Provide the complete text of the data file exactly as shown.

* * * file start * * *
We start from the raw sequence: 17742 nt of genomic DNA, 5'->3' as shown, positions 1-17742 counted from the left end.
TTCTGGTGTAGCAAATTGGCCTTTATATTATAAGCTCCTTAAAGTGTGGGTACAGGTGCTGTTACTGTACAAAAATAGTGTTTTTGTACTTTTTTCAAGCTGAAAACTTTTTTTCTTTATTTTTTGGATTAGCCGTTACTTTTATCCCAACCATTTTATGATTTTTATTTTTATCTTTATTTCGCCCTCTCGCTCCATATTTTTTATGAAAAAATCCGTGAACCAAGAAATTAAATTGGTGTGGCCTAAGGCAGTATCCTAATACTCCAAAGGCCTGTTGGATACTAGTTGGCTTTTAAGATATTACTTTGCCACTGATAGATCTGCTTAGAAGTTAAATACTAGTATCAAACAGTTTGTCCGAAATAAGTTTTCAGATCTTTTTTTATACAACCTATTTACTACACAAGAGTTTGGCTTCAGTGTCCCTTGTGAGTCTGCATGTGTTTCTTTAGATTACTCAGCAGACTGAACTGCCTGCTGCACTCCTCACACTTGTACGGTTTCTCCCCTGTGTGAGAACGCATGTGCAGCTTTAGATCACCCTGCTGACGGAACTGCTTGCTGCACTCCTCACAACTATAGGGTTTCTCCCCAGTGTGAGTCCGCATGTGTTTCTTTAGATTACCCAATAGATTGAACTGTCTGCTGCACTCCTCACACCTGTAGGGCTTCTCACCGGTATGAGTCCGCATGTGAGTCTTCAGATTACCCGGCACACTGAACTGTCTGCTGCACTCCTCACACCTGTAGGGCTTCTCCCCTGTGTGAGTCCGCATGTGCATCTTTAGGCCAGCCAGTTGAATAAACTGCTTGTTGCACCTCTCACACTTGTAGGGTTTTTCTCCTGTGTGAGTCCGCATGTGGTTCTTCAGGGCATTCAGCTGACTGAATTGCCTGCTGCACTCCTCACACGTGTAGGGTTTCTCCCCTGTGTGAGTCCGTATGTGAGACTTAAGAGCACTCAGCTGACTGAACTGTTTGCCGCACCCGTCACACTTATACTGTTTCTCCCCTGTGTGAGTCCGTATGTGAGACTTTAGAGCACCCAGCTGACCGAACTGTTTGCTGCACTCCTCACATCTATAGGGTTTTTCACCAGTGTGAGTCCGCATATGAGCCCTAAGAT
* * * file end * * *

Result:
We start from the raw sequence: 17742 nt of genomic DNA, 5'->3' as shown, positions 1-17742 counted from the left end.
TTCTGGTGTAGCAAATTGGCCTTTATATTATAAGCTCCTTAAAGTGTGGGTACAGGTGCTGTTACTGTACAAAAATAGTGTTTTTGTACTTTTTTCAAGCTGAAAACTTTTTTTCTTTATTTTTTGGATTAGCCGTTACTTTTATCCCAACCATTTTATGATTTTTATTTTTATCTTTATTTCGCCCTCTCGCTCCATATTTTTTATGAAAAAATCCGTGAACCAAGAAATTAAATTGGTGTGGCCTAAGGCAGTATCCTAATACTCCAAAGGCCTGTTGGATACTAGTTGGCTTTTAAGATATTACTTTGCCACTGATAGATCTGCTTAGAAGTTAAATACTAGTATCAAACAGTTTGTCCGAAATAAGTTTTCAGATCTTTTTTTATACAACCTATTTACTACACAAGAGTTTGGCTTCAGTGTCCCTTGTGAGTCTGCATGTGTTTCTTTAGATTACTCAGCAGACTGAACTGCCTGCTGCACTCCTCACACTTGTACGGTTTCTCCCCTGTGTGAGAACGCATGTGCAGCTTTAGATCACCCTGCTGACGGAACTGCTTGCTGCACTCCTCACAACTATAGGGTTTCTCCCCAGTGTGAGTCCGCATGTGTTTCTTTAGATTACCCAATAGATTGAACTGTCTGCTGCACTCCTCACACCTGTAGGGCTTCTCACCGGTATGAGTCCGCATGTGAGTCTTCAGATTACCCGGCACACTGAACTGTCTGCTGCACTCCTCACACCTGTAGGGCTTCTCCCCTGTGTGAGTCCGCATGTGCATCTTTAGGCCAGCCAGTTGAATAAACTGCTTGTTGCACCTCTCACACTTGTAGGGTTTTTCTCCTGTGTGAGTCCGCATGTGGTTCTTCAGGGCATTCAGCTGACTGAATTGCCTGCTGCACTCCTCACACGTGTAGGGTTTCTCCCCTGTGTGAGTCCGTATGTGAGACTTAAGAGCACTCAGCTGACTGAACTGTTTGCCGCACCCGTCACACTTATACTGTTTCTCCCCTGTGTGAGTCCGTATGTGAGACTTTAGAGCACCCAGCTGACCGAACTGTTTGCTGCACTCCTCACATCTATAGGGTTTTTCACCAGTGTGAGTCCGCATATGAGCCCTAAGAT